There is nothing in my response that “blames humanitarian organizations for helping agribusiness concerns despoil the environment,” though it is a lovely straw man. What I said was that aid organizations need a long spoon to sup with the likes of Cargill. What is true is that aid organizations are perfectly positioned to point out the enormous damage that agribusiness giants like Cargill do, and how those policies affect the poor. If trade policies cause poverty, isn’t this a subject aid organizations should comment on? Even if it isn’t their “department”?

Mr. Rivera also makes the odd argument that since food aid is such a small part of agribusiness’s bottom line, it isn’t important to them. The companies think differently, and if you want to find out how important it is to them, try messing with their guaranteed income from the taxpayers. Their lobbyists will steamroll you faster than you can say “soy.” As for guilt by association, that is just silly. People have no choice in the matter of what they eat and where they get it when an industry is monopolized to the extent agriculture is. Again, the charge makes a nice straw man, but one that he created, not me.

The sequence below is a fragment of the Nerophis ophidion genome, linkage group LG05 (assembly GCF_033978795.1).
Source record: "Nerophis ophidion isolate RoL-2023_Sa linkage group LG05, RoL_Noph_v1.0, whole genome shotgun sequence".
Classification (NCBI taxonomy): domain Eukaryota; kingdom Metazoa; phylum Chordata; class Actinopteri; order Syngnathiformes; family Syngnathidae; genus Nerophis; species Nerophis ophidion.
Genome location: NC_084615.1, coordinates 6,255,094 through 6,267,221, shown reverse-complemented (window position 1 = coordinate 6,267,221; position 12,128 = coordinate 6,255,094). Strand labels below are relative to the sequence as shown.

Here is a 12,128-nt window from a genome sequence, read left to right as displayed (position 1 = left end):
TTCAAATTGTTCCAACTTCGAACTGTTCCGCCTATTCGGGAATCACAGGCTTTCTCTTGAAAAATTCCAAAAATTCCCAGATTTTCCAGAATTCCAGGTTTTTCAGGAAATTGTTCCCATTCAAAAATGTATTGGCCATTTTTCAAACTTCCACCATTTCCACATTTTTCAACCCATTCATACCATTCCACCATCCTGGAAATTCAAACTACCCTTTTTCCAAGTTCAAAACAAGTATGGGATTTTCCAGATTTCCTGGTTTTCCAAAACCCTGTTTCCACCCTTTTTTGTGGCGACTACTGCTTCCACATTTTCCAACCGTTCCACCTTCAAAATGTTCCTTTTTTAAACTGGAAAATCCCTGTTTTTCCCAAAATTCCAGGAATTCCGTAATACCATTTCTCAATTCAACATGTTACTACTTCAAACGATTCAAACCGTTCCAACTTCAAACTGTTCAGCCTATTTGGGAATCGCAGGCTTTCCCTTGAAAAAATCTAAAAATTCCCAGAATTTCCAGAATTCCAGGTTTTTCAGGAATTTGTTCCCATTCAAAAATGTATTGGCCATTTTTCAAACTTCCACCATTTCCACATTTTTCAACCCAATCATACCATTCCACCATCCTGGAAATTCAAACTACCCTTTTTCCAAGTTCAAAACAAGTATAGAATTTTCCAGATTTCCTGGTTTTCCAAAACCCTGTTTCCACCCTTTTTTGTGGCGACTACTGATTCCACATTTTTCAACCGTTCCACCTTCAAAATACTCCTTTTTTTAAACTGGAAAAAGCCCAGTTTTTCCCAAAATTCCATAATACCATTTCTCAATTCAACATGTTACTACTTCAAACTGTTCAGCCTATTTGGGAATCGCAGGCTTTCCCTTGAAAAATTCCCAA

It is hard to answer the charge that I “implied” corporate giants support monetization because I didn’t. See “straw” and “man.”

And lastly, I never suggested that the Indian Ocean tsunami and the Pakistan earthquake were the sole reasons that emergency aid was rising, but they did have a dramatic effect. I made it quite clear that emergency aid is rising because of economic inequity, a subject Mr. Rivera carefully avoids.

Conn Hallinan has been an FPIF analyst since 2002. John Rivera, formerly a reporter and editor at the Baltimore Sun, is a senior writer at Catholic Relief Services.